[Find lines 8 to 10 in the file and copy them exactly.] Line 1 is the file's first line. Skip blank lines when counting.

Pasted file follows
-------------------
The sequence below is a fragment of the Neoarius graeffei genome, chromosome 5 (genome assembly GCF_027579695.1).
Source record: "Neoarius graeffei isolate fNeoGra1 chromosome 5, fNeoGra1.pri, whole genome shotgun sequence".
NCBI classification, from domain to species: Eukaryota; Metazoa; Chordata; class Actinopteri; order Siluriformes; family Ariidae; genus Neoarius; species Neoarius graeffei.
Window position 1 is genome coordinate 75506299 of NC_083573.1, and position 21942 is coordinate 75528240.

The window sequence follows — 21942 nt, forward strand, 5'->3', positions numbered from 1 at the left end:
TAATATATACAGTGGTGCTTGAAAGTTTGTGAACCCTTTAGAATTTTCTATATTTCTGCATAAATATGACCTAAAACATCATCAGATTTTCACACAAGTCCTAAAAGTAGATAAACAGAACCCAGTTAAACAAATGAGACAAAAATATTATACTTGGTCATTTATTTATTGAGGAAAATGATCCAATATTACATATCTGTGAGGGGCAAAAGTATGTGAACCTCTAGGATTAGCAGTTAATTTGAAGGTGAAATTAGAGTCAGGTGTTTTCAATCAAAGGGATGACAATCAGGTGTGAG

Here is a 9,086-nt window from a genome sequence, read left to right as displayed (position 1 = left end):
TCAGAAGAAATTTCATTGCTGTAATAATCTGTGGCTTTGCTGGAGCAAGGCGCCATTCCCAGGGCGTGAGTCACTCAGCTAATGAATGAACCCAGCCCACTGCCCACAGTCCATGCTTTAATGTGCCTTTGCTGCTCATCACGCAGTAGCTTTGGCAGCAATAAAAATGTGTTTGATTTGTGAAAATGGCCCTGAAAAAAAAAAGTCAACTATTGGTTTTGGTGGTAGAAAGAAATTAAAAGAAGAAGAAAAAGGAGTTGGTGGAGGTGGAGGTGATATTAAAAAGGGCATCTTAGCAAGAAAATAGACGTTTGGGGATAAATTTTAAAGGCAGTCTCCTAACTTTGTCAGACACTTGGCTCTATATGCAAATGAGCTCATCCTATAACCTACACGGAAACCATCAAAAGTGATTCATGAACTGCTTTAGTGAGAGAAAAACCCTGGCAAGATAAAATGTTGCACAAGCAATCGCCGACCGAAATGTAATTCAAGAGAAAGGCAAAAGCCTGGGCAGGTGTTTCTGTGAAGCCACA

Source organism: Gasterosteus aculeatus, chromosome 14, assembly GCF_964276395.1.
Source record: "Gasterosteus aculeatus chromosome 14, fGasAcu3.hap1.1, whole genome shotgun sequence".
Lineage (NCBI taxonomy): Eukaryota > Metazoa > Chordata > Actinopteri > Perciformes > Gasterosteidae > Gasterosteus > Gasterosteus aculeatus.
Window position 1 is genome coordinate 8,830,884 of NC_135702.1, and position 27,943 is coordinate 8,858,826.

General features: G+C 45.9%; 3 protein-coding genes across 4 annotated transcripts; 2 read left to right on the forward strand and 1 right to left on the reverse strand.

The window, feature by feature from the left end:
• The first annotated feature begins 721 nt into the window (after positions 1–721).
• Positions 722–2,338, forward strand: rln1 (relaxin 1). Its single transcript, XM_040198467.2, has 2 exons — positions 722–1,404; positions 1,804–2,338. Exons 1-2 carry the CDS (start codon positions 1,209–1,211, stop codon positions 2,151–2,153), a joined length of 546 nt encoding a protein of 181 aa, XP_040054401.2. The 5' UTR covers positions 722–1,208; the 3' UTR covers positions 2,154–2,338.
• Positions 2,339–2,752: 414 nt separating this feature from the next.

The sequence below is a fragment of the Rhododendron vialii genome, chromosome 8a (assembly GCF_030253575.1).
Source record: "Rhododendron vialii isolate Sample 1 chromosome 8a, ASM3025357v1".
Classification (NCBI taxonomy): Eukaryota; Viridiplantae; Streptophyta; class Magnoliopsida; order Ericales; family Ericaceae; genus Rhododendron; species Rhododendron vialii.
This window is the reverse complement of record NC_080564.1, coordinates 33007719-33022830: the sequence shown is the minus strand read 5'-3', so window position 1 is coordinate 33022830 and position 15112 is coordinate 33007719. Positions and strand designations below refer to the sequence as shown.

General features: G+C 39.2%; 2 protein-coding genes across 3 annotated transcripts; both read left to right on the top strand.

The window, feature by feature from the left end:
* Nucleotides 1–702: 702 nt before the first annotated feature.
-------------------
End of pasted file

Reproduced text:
TCAGAAGAAATTTCATTGCTGTAATAATCTGTGGCTTTGCTGGAGCAAGGCGCCATTCCCAGGGCGTGAGTCACTCAGCTAATGAATGAACCCAGCCCACTGCCCACAGTCCATGCTTTAATGTGCCTTTGCTGCTCATCACGCAGTAGCTTTGGCAGCAATAAAAATGTGTTTGATTTGTGAAAATGGCCCTGAAAAAAAAAAGTCAACTATTGGTTTTGGTGGTAGAAAGAAATTAAAAGAAGAAGAAAAAGGAGTTGGTGGAGGTGGAGGTGATATTAAAAAGGGCATCTTAGCAAGAAAATAGACGTTTGGGGATAAATTTTAAAGGCAGTCTCCTAACTTTGTCAGACACTTGGCTCTATATGCAAATGAGCTCATCCTATAACCTACACGGAAACCATCAAAAGTGATTCATGAACTGCTTTAGTGAGAGAAAAACCCTGGCAAGATAAAATGTTGCACAAGCAATCGCCGACCGAAATGTAATTCAAGAGAAAGGCAAAAGCCTGGGCAGGTGTTTCTGTGAAGCCACA

Source organism: Gasterosteus aculeatus, chromosome 14, assembly GCF_964276395.1.
Source record: "Gasterosteus aculeatus chromosome 14, fGasAcu3.hap1.1, whole genome shotgun sequence".